The rapid spread of the Covid-19 virus across the world has caused governments to impose lockdowns, adopt new laws and provide the public with guidance exemplifying how good and safe practice should look like. Life as we previously knew it had been disrupted. Every single person was required to try and adopt new behaviours in order to adapt to the new rules and regulations imposed by the government due to the pandemic. This point also applied to businesses and companies as well, as they needed to change certain processes in order to allow their functioning in accordance with the new rules and regulations.
The need to transform certain processes for adaptation purposes expanded across multiple industries, as technology was seen as the means to enable this transformation to take place. Amongst all the industries which needed to undergo this transformation, the health and care industry, arguably needed it the most and the fastest. From a rising number of covid patients being hospitalized and a limited number of beds being available, to the high and easy transmissibility nature of the virus, these factors determined the treatments of the majority of other medical problems, not associated with Covid-19, to be put on hold. Furthermore, it also called for the implementation of adequate processes in order to ensure the safe functioning of the health and care industries.
Aware of the complicated nature of the situation, the digitalization of certain medical processes, which was long been put on hold according to industry insiders, had all of the sudden happened. Just as sudden, several benefits emerged from the greater use of technology within the medical industry. From increased efficiency or time saving all the way to remote monitoring of patients being cared for, people were getting a glimpse of the immense potential technology has towards enhancing our care system. The many benefits of a greater integration of technology within healthcare has accelerated discussions surrounding the transformation of many medical processes, with some even claiming their disruption.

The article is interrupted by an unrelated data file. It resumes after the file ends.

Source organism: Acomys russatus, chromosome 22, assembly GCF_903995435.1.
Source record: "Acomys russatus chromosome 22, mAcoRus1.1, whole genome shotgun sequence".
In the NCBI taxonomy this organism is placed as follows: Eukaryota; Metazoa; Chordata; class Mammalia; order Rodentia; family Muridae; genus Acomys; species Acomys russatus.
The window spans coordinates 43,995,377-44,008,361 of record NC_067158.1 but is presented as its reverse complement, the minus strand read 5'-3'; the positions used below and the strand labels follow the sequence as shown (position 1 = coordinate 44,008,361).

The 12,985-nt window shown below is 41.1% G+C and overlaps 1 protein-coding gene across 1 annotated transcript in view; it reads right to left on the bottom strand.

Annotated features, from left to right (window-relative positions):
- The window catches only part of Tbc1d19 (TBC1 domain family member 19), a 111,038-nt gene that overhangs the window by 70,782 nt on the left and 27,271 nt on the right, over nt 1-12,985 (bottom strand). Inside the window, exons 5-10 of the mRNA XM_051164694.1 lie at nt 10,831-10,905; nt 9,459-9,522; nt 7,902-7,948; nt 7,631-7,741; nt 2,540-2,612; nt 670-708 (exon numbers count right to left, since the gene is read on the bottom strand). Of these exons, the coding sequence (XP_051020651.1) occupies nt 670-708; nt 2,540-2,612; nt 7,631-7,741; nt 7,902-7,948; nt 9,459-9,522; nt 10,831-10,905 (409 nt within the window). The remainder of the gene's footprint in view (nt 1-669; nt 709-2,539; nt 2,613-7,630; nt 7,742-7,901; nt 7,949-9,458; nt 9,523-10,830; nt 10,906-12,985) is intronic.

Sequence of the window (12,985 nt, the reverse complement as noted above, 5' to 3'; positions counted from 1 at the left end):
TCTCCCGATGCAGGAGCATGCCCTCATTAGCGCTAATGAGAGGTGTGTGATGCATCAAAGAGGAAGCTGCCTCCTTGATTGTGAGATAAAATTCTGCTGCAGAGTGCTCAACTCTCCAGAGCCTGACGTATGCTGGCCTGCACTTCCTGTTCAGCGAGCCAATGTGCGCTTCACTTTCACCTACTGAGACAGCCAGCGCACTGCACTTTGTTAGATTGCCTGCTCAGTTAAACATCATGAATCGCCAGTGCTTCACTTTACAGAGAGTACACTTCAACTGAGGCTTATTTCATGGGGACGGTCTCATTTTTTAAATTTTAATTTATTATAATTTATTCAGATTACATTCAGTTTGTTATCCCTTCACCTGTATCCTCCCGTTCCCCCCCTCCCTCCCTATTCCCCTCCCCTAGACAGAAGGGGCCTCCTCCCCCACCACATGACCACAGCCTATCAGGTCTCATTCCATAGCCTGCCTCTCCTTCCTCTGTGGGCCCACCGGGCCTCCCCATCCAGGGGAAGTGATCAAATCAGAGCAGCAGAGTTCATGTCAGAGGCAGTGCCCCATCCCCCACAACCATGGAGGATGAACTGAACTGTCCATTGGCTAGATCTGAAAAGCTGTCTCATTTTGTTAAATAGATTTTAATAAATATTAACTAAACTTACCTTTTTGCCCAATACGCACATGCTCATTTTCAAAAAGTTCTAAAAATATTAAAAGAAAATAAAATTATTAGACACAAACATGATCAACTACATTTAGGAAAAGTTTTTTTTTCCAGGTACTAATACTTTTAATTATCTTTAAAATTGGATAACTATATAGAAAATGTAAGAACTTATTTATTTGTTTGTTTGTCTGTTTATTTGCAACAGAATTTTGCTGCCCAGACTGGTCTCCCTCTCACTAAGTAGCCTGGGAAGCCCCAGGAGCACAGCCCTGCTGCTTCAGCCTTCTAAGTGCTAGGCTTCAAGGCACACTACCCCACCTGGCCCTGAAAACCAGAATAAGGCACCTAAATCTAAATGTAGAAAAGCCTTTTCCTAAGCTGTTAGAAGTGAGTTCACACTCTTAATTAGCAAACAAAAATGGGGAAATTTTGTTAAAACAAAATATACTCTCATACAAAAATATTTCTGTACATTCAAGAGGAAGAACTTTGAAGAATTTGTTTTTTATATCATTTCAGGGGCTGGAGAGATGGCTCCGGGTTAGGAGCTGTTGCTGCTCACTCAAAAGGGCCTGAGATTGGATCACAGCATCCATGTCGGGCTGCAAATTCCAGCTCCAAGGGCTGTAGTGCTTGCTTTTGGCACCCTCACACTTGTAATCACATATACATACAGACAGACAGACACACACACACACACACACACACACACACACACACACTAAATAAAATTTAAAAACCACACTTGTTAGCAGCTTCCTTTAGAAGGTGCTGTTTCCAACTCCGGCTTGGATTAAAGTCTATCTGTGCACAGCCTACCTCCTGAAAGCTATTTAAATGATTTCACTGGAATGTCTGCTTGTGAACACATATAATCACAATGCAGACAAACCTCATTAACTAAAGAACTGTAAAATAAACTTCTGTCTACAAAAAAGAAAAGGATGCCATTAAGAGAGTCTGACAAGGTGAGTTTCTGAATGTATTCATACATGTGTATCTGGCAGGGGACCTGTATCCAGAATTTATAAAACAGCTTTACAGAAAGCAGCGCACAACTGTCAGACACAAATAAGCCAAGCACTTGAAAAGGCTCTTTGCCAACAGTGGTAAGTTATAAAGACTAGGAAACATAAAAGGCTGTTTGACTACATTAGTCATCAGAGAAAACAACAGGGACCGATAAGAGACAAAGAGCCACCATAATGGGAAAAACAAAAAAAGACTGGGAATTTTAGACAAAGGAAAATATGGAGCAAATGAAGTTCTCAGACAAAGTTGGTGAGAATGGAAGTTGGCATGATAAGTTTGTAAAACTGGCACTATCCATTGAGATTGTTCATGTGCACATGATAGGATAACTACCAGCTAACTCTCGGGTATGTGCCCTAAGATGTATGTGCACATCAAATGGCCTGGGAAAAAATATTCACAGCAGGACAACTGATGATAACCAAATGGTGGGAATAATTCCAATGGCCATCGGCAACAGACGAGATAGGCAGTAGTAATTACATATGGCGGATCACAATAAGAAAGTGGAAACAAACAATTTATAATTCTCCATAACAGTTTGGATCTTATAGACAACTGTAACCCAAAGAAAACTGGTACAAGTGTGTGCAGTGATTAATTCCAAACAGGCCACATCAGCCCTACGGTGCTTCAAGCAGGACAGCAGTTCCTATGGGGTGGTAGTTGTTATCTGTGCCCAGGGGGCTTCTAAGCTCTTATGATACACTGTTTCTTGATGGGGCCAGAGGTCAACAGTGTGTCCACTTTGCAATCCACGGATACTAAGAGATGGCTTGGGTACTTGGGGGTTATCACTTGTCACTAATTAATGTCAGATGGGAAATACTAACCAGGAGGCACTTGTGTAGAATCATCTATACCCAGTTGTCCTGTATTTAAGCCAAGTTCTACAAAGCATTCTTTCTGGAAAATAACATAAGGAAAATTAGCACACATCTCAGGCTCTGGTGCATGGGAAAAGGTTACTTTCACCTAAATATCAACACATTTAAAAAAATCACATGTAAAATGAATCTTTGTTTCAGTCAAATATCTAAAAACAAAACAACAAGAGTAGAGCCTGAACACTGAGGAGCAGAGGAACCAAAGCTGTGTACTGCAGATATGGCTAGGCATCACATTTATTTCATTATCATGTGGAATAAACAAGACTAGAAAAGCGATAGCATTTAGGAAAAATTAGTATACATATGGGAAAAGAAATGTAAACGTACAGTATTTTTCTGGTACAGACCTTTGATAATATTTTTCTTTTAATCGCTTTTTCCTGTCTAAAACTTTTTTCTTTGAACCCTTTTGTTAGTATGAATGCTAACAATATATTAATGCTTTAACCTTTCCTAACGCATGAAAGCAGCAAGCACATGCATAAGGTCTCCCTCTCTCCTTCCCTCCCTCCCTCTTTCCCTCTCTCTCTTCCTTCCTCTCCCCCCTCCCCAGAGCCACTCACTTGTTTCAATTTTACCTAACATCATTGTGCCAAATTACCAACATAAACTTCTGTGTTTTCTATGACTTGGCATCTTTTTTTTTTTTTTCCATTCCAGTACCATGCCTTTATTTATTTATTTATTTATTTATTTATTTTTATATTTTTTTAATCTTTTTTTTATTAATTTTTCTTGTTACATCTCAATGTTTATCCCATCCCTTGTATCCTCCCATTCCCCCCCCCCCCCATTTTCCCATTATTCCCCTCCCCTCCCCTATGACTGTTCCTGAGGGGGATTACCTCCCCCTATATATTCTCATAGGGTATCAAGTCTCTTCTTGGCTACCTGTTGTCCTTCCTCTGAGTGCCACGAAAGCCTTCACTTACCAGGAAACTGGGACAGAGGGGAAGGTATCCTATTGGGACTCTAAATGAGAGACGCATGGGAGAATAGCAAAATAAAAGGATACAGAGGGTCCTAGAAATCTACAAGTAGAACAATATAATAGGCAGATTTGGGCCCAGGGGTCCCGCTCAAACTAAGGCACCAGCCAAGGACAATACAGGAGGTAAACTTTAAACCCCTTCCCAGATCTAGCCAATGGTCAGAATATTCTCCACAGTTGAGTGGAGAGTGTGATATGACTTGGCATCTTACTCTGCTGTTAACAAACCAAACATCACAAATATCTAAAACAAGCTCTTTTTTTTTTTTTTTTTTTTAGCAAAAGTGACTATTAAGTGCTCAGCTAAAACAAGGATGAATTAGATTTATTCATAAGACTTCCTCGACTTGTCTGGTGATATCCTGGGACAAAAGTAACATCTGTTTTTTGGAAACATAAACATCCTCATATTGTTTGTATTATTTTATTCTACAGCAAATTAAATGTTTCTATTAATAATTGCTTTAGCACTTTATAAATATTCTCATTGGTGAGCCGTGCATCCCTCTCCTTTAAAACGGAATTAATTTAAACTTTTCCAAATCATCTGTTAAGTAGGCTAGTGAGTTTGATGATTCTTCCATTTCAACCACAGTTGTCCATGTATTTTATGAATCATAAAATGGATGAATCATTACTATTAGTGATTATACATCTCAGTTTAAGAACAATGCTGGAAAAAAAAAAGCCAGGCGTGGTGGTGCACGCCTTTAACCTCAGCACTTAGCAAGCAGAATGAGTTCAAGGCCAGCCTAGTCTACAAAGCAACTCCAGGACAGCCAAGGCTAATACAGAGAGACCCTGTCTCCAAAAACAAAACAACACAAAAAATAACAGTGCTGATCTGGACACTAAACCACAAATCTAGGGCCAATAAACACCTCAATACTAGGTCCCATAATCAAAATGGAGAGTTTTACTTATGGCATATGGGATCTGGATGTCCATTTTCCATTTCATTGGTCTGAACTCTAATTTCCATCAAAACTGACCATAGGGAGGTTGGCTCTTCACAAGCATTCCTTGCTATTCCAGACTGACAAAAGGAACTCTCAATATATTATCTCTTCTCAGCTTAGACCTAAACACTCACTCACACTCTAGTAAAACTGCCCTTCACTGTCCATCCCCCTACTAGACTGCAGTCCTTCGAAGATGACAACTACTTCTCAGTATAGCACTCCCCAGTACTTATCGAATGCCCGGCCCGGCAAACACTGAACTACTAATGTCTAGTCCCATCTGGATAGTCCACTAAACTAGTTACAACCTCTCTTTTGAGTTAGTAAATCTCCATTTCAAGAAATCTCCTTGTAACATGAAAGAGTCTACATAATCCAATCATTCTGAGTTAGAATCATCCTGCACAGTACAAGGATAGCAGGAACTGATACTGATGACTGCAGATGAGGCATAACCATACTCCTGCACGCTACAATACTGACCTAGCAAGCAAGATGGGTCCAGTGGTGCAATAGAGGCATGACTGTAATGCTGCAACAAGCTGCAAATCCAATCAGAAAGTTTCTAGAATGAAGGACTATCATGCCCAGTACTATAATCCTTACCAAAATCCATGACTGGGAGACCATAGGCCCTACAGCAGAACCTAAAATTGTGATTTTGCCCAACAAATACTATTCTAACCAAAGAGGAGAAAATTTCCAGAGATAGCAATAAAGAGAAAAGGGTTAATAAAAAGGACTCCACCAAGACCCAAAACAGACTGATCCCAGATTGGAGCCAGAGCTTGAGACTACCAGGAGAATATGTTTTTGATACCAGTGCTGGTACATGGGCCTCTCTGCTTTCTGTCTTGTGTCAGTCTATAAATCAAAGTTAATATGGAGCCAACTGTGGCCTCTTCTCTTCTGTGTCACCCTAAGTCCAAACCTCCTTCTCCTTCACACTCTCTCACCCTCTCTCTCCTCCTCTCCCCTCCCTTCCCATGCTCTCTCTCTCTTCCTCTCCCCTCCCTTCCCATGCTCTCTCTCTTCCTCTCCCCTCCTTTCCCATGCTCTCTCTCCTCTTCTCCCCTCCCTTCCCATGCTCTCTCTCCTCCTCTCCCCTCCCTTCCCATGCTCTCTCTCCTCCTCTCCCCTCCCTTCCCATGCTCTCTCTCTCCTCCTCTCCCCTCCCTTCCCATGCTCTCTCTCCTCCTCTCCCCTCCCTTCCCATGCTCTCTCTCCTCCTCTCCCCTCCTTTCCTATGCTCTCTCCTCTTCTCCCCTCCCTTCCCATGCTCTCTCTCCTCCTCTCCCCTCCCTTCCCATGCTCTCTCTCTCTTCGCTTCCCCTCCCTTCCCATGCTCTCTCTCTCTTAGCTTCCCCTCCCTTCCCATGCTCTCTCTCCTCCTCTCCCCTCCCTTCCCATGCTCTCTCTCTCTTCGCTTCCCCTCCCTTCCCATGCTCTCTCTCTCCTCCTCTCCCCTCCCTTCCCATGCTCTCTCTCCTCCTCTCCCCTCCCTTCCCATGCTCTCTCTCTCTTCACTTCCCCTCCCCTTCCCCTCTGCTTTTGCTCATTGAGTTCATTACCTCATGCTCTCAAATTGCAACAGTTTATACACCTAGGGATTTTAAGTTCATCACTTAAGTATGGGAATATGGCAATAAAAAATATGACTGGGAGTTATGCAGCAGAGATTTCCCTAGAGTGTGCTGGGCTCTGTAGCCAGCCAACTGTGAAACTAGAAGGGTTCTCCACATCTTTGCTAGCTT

This series of articles aims to focus on analysing this conversation for digitalization from multiple perspectives. Across a total of seven chapters, this series looks to highlight the different arguments for a greater digitalization of the healthcare industry, both from medical bodies as well as from technology or care providers. From the current landscape of the healthcare industry all the way to the determinants of technology acceptance, all the chapters of these series will look to paint the picture of how technology could enhance our medical services and what would it take for it to be accented. Finally, there is no argument against a greater digitalization within the medical and care industries, the only question however is: how much?